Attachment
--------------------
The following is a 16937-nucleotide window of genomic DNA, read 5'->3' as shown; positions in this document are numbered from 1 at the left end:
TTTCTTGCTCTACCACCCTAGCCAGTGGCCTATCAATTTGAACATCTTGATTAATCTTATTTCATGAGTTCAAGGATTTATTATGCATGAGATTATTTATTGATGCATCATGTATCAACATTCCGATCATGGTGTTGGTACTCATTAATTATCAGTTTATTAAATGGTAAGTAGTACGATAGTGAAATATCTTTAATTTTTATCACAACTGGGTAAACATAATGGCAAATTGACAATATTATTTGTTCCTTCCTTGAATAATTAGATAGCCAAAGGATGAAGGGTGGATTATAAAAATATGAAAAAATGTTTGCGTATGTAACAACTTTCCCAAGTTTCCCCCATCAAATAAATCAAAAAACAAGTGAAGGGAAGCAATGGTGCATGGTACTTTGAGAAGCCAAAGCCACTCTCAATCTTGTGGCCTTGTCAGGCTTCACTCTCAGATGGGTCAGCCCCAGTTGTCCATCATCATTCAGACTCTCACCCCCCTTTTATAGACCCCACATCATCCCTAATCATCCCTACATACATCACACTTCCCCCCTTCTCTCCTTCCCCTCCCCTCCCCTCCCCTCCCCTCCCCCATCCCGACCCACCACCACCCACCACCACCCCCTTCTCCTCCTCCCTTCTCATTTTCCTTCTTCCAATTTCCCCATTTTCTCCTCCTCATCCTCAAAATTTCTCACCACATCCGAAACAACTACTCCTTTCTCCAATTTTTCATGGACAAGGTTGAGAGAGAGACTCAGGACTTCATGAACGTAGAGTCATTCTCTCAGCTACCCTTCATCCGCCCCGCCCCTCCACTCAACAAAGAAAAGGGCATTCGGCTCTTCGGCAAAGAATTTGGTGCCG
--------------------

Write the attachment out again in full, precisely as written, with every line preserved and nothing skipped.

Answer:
The following is a 16937-nucleotide window of genomic DNA, read 5'->3' as shown; positions in this document are numbered from 1 at the left end:
TTTCTTGCTCTACCACCCTAGCCAGTGGCCTATCAATTTGAACATCTTGATTAATCTTATTTCATGAGTTCAAGGATTTATTATGCATGAGATTATTTATTGATGCATCATGTATCAACATTCCGATCATGGTGTTGGTACTCATTAATTATCAGTTTATTAAATGGTAAGTAGTACGATAGTGAAATATCTTTAATTTTTATCACAACTGGGTAAACATAATGGCAAATTGACAATATTATTTGTTCCTTCCTTGAATAATTAGATAGCCAAAGGATGAAGGGTGGATTATAAAAATATGAAAAAATGTTTGCGTATGTAACAACTTTCCCAAGTTTCCCCCATCAAATAAATCAAAAAACAAGTGAAGGGAAGCAATGGTGCATGGTACTTTGAGAAGCCAAAGCCACTCTCAATCTTGTGGCCTTGTCAGGCTTCACTCTCAGATGGGTCAGCCCCAGTTGTCCATCATCATTCAGACTCTCACCCCCCTTTTATAGACCCCACATCATCCCTAATCATCCCTACATACATCACACTTCCCCCCTTCTCTCCTTCCCCTCCCCTCCCCTCCCCTCCCCTCCCCCATCCCGACCCACCACCACCCACCACCACCCCCTTCTCCTCCTCCCTTCTCATTTTCCTTCTTCCAATTTCCCCATTTTCTCCTCCTCATCCTCAAAATTTCTCACCACATCCGAAACAACTACTCCTTTCTCCAATTTTTCATGGACAAGGTTGAGAGAGAGACTCAGGACTTCATGAACGTAGAGTCATTCTCTCAGCTACCCTTCATCCGCCCCGCCCCTCCACTCAACAAAGAAAAGGGCATTCGGCTCTTCGGCAAAGAATTTGGTGCCG